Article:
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Madame Zero: Book summary and reviews of Madame Zero by Sarah Hall

Madame Zero

9 Stories

by Sarah Hall

Madame Zero by Sarah Hall X
Madame Zero by Sarah Hall
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  • Published Jul 2017
    192 pages
    Genre: Short Stories

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Book Summary

From one of the most accomplished British writers working today, the Man Booker Prize-shortlisted author of The Wolf Border, comes a unique and arresting collection of short fiction that is both disturbing and dazzling.

Sarah Hall has been hailed as "one of the most significant and exciting of Britain's young novelists" (The Guardian), a writer whose "intelligence and ambition are thrilling to behold" (BookForum). Her work has been acclaimed as "amazing ... terrific and original" (Washington Post). In this collection of nine works of short fiction, she uses her piercing insight to plumb the depth of the female experience and the human soul.

A husband's wife transforms into a vulpine in "Mrs. Fox," winner of the BBC Short Story Prize. In "Case Study 2, " A social worker struggles with a foster child raised in a commune. A new mother runs into an old lover in "Luxury Hour." In incandescent prose, full of rich observations and striking clarity, Hall has composed nine wholly original pieces - works of fiction that will resonate long after the final page is turned.

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Reviews

Media Reviews

"Starred Review. Hall finds the weirdness in everyday life and makes the strange feel quotidian." - Kirkus

"Hall (How To Paint a Dead Man), a Granta Best of Young British Novelists, is not as well known as some of her contemporaries. She deserves a closer look for her beguiling collection." - Library Journal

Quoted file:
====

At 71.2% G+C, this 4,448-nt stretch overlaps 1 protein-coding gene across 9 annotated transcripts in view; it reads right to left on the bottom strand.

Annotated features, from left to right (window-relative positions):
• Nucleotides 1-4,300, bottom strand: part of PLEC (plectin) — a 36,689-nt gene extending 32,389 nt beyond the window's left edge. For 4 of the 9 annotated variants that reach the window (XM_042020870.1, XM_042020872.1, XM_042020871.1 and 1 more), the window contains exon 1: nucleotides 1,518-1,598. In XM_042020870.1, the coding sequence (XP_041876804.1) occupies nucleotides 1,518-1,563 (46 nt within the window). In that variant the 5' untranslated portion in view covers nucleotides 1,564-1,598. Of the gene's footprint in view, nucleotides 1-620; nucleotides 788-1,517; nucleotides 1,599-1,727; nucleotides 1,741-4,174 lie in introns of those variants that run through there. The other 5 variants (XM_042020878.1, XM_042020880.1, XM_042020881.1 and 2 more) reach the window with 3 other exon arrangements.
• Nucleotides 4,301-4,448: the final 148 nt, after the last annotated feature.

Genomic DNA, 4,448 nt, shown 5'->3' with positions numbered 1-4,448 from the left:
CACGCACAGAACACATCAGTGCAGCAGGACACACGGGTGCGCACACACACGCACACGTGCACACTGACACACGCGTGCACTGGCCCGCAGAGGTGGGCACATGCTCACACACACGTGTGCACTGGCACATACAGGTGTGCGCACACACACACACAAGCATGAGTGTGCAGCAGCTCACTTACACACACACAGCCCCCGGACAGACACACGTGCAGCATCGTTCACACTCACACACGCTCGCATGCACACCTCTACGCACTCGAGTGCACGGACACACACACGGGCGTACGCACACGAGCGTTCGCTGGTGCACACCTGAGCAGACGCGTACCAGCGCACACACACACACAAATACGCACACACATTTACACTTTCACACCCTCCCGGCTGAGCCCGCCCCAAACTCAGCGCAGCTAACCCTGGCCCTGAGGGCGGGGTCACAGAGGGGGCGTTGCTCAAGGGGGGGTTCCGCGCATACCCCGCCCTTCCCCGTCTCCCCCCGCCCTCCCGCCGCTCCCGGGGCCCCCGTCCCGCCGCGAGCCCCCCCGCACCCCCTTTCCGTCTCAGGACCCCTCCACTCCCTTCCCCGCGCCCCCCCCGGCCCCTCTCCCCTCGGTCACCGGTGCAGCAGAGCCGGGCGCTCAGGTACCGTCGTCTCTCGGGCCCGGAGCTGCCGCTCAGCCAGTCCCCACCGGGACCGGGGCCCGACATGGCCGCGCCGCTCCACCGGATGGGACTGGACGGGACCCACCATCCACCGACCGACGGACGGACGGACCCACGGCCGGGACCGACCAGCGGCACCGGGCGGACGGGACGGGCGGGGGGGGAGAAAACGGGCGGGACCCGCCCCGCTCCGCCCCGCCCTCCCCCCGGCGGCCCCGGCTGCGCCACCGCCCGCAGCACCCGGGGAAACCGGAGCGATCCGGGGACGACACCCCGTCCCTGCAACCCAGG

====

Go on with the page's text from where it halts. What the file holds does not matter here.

"Razor-sharp writing ("She had long black hair down to her backside, upholstered lips and hipbones that jutted out of her jeans like scaffolding.") forms a striking canvas for stories which teeter on the edge of bizarre and are riveting and vital." - Booklist

"So fearsomely excellent it almost hurt to read. Truly the best collection I've come across in a decade." - Wells Tower

"I devoured Sarah Hall's Madam Zero like Mrs. Fox eats a pigeon with clipped wings. Reading this collection was like reading Kelly Link or Kevin Wilson or Lucy Wood's stories for the first time. These are the kind of sexual, surreal stories I yearn to read and aspire to write." - Helen Ellis, author of American Housewife

"What a marvelous collection! I loved these stories, each one inviting us - with bright, clear, and startling sentences - on a journey into the heart of wilderness: what it is, where it resides, and how we each hunger for its many incarnations." - Robin MacArthur, author of Half-Wild: Stories

This information about Madame Zero was first featured in "The BookBrowse Review" - BookBrowse's membership magazine, and in our weekly "Publishing This Week" newsletter. Publication information is for the USA, and (unless stated otherwise) represents the first print edition. The reviews are necessarily limited to those that were available to us ahead of publication. If you are the publisher or author and feel that they do not properly reflect the range of media opinion now available, send us a message with the mainstream reviews that you would like to see added.

Any "Author Information" displayed below reflects the author's biography at the time this particular book was published.

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Author Information

Sarah Hall

Sarah Hall was born in 1974 in Cumbria, England. She received a master of letters in creative writing from Scotland's St. Andrews University and has published four novels. Haweswater won the Commonwealth Writers' Prize (overall winner, Best First Novel) and a Society of Authors Betty Trask Award. The Electric Michelangelo was shortlisted for the Man Booker Prize, the Commonwealth Writers' Prize (Eurasia Region), and the Prix Femina Étranger, and was longlisted for the Orange Prize for Fiction. Daughters of the North won the 2006/07 John Llewellyn Rhys Prize and the James Tiptree Jr. Award, and was shortlisted for the Arthur C. Clarke Award for science fiction. How to Paint a Dead Man was longlisted for the Man Booker Prize and won the Portico Prize for Fiction. In 2013 Hall was named one of Granta's Best Young British Novelists, a prize awarded every ten years, and she won the BBC National Short Story Award and the E. M. Forster Award from the American Academy of Arts and Letters.

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